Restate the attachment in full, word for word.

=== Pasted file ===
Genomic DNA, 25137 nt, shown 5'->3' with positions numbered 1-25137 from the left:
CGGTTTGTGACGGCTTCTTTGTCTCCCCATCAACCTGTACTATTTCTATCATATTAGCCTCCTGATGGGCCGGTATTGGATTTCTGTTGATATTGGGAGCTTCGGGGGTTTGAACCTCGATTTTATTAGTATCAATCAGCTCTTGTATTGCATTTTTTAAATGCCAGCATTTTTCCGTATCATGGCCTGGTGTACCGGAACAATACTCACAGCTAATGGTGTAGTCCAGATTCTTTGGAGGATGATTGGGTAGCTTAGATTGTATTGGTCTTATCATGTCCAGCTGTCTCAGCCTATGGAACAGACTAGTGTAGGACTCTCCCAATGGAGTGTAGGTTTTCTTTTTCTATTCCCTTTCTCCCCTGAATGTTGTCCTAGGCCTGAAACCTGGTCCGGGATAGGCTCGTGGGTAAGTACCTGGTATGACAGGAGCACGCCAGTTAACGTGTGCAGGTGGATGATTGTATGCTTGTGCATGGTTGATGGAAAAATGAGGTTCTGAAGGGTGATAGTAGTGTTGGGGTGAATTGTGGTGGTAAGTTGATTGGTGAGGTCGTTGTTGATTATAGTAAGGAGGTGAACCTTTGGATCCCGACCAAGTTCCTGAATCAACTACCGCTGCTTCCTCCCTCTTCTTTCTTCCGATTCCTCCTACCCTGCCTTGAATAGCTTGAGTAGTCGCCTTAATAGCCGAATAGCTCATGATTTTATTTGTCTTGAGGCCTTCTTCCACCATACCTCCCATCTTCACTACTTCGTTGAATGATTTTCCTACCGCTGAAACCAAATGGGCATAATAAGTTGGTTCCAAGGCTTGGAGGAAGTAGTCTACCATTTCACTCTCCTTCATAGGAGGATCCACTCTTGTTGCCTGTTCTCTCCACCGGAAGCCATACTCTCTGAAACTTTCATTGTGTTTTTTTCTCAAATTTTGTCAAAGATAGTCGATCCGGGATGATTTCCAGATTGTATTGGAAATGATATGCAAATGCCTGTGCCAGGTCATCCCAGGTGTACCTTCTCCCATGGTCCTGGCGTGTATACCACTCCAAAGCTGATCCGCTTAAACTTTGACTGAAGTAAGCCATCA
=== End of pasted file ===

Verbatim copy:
Genomic DNA, 25137 nt, shown 5'->3' with positions numbered 1-25137 from the left:
CGGTTTGTGACGGCTTCTTTGTCTCCCCATCAACCTGTACTATTTCTATCATATTAGCCTCCTGATGGGCCGGTATTGGATTTCTGTTGATATTGGGAGCTTCGGGGGTTTGAACCTCGATTTTATTAGTATCAATCAGCTCTTGTATTGCATTTTTTAAATGCCAGCATTTTTCCGTATCATGGCCTGGTGTACCGGAACAATACTCACAGCTAATGGTGTAGTCCAGATTCTTTGGAGGATGATTGGGTAGCTTAGATTGTATTGGTCTTATCATGTCCAGCTGTCTCAGCCTATGGAACAGACTAGTGTAGGACTCTCCCAATGGAGTGTAGGTTTTCTTTTTCTATTCCCTTTCTCCCCTGAATGTTGTCCTAGGCCTGAAACCTGGTCCGGGATAGGCTCGTGGGTAAGTACCTGGTATGACAGGAGCACGCCAGTTAACGTGTGCAGGTGGATGATTGTATGCTTGTGCATGGTTGATGGAAAAATGAGGTTCTGAAGGGTGATAGTAGTGTTGGGGTGAATTGTGGTGGTAAGTTGATTGGTGAGGTCGTTGTTGATTATAGTAAGGAGGTGAACCTTTGGATCCCGACCAAGTTCCTGAATCAACTACCGCTGCTTCCTCCCTCTTCTTTCTTCCGATTCCTCCTACCCTGCCTTGAATAGCTTGAGTAGTCGCCTTAATAGCCGAATAGCTCATGATTTTATTTGTCTTGAGGCCTTCTTCCACCATACCTCCCATCTTCACTACTTCGTTGAATGATTTTCCTACCGCTGAAACCAAATGGGCATAATAAGTTGGTTCCAAGGCTTGGAGGAAGTAGTCTACCATTTCACTCTCCTTCATAGGAGGATCCACTCTTGTTGCCTGTTCTCTCCACCGGAAGCCATACTCTCTGAAACTTTCATTGTGTTTTTTTCTCAAATTTTGTCAAAGATAGTCGATCCGGGATGATTTCCAGATTGTATTGGAAATGATATGCAAATGCCTGTGCCAGGTCATCCCAGGTGTACCTTCTCCCATGGTCCTGGCGTGTATACCACTCCAAAGCTGATCCGCTTAAACTTTGACTGAAGTAAGCCATCA